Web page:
becoming, being, biology, equilibrium, flux, individuation, metastability, ontogenesis, ontology, Simondon, singularities

A Sketch of Gilbert Simondon


Simondon, Gilbert. “The Genesis of the Individual.” Trans. Mark Cohen and Sanford Kwinter. Incorporations. Ed. Jonathan Crary. New York: Zone, 1992. 296-319.

At the same time that a quantity of potential energy (the necessary condition for a higher order of magnitude) is actualized, a portion of matter is organized and distributed (the necessary condition for a lower order of magnitude) into structured individuals of a middle order of magnitude, developing by a mediate process of amplification (304).

Simondon’s chapter in the Incorporations volume constitutes the introduction to his L’individu et sa genèse physico-biologique. In his review on that book, Deleuze stresses that Simondon articulates a rigorous distinction between individuality and singularity due to an examination of the principle of individuation. Simondon begins with the problem of inferring a principle of individuation because current schools of thought tend to view the individual as a given. This confers an ontological privilege to an already constructed individual. But Simondon sees this view as a backwards approach, or what he terms reverse ontogenesis. In fact, because Simondon believes that individuation is merely one stage in the becoming of a being and thus is not the totality of a being, individuality falsely attributes a unity and identity to a heterogeneous milieu of forces from which the pre-individual nature of a being enters into communication with another order of magnitude. Thus, instead of focusing on the individual in order to infer the principle of individuation, Simondon asserts from the beginning that his project is to understand the individual in terms of individuation, which can be considered now as ontogenesis itself.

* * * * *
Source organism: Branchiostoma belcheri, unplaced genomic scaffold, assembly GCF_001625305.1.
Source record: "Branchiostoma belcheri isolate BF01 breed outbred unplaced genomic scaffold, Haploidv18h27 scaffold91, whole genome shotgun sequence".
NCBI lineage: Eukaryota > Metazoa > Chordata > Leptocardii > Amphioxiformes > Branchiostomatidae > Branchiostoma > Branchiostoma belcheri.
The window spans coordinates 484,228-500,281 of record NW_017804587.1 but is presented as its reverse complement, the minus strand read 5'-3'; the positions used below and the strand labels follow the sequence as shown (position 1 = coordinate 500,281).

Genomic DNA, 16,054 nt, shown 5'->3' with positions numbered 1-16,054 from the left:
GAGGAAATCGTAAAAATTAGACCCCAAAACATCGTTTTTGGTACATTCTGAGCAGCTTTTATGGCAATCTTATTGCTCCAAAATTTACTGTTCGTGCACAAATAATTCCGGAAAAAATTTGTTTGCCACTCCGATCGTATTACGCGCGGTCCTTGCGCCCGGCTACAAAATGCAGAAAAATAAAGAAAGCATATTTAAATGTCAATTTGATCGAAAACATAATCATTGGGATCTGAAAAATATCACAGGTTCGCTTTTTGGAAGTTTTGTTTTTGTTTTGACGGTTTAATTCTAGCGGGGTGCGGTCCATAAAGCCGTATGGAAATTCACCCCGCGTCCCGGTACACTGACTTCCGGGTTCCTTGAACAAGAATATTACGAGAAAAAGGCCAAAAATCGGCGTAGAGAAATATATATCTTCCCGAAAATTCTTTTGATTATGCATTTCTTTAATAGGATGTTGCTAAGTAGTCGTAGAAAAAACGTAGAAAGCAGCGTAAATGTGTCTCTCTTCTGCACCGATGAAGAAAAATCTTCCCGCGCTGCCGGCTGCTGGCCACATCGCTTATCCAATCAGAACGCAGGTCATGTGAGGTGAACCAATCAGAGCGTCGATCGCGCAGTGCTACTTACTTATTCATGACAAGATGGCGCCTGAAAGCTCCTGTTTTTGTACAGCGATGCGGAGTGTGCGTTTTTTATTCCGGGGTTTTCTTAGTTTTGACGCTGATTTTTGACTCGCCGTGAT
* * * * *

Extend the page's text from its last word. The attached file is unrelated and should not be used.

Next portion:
The milieu is swarming with potential energy. This flux forms the basis for the pre-individual singularities or quanta that will actualize the process of individuation. However, it is important to note that individuation does not exhaust the potentials embedded in a pre-individual state. Instead, the individual carries this pre-individual nature along with itself because the process of individuation is only a partial or relative resolution of the conflict within a being. Simondon refers to this as a process of doubling the pre-individual being so as to push the individual out of step with itself. This being-out-of-step is necessary insofar as metastable systems (as opposed to static equilibria) require a movement of disparity wherein entropy and order can correlate variably within different modes of becoming. Put another way, the metastability or potential energy within a system is the problem that becoming tries to resolve due to the tension between the determined forms an individuation takes and the indefinite amount of potential alternatives for the selection of a solution. Only if a being constantly throws itself out of step with itself will it ever allow for the disequilibrium necessary for the movement from a lower order to a higher with the aid of a definite quantum of energy.

–Taylor Adkins



One thought on “A Sketch of Gilbert Simondon

  1. Wonderful! I really enjoy your characterized of the preindividual as the pushing ‘out of step with itself’ which produces metastabilitiy. I’m curious about this mechanism — it seems to have analogues in mathematics and psychoanalysis…

    And how does this relate to Deleuze’s project? First, can we consider metastability as aproduction of a plane of consistency? Second, is selection the metastable ‘for what’ desire is produced? Finally, how does selection function here, how is it resolved — and how does a capacity for distinction emerge, how do tastes evolve?

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